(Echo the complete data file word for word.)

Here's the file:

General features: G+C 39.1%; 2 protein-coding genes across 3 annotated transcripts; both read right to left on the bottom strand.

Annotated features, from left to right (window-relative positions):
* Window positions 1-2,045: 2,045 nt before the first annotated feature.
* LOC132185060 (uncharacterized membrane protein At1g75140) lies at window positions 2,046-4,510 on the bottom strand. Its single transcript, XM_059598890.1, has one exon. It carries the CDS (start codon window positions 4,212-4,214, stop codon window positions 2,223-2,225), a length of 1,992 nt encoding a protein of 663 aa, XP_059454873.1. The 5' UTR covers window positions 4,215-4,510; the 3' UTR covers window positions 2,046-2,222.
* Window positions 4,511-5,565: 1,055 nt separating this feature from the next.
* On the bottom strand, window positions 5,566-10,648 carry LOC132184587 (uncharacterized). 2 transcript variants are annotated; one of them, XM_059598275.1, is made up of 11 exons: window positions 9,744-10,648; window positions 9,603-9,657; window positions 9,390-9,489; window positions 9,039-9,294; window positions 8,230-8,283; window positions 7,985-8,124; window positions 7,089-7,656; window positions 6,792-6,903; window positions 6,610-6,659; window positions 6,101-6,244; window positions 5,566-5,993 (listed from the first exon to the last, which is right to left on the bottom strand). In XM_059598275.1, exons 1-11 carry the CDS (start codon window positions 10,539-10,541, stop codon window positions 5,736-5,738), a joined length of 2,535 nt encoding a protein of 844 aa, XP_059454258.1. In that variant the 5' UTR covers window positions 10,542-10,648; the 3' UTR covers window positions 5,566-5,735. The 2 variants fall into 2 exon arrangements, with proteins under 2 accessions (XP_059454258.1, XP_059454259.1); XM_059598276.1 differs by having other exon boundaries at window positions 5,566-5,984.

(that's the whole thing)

General features: G+C 39.1%; 2 protein-coding genes across 3 annotated transcripts; both read right to left on the bottom strand.

Annotated features, from left to right (window-relative positions):
* Window positions 1-2,045: 2,045 nt before the first annotated feature.
* LOC132185060 (uncharacterized membrane protein At1g75140) lies at window positions 2,046-4,510 on the bottom strand. Its single transcript, XM_059598890.1, has one exon. It carries the CDS (start codon window positions 4,212-4,214, stop codon window positions 2,223-2,225), a length of 1,992 nt encoding a protein of 663 aa, XP_059454873.1. The 5' UTR covers window positions 4,215-4,510; the 3' UTR covers window positions 2,046-2,222.
* Window positions 4,511-5,565: 1,055 nt separating this feature from the next.
* On the bottom strand, window positions 5,566-10,648 carry LOC132184587 (uncharacterized). 2 transcript variants are annotated; one of them, XM_059598275.1, is made up of 11 exons: window positions 9,744-10,648; window positions 9,603-9,657; window positions 9,390-9,489; window positions 9,039-9,294; window positions 8,230-8,283; window positions 7,985-8,124; window positions 7,089-7,656; window positions 6,792-6,903; window positions 6,610-6,659; window positions 6,101-6,244; window positions 5,566-5,993 (listed from the first exon to the last, which is right to left on the bottom strand). In XM_059598275.1, exons 1-11 carry the CDS (start codon window positions 10,539-10,541, stop codon window positions 5,736-5,738), a joined length of 2,535 nt encoding a protein of 844 aa, XP_059454258.1. In that variant the 5' UTR covers window positions 10,542-10,648; the 3' UTR covers window positions 5,566-5,735. The 2 variants fall into 2 exon arrangements, with proteins under 2 accessions (XP_059454258.1, XP_059454259.1); XM_059598276.1 differs by having other exon boundaries at window positions 5,566-5,984.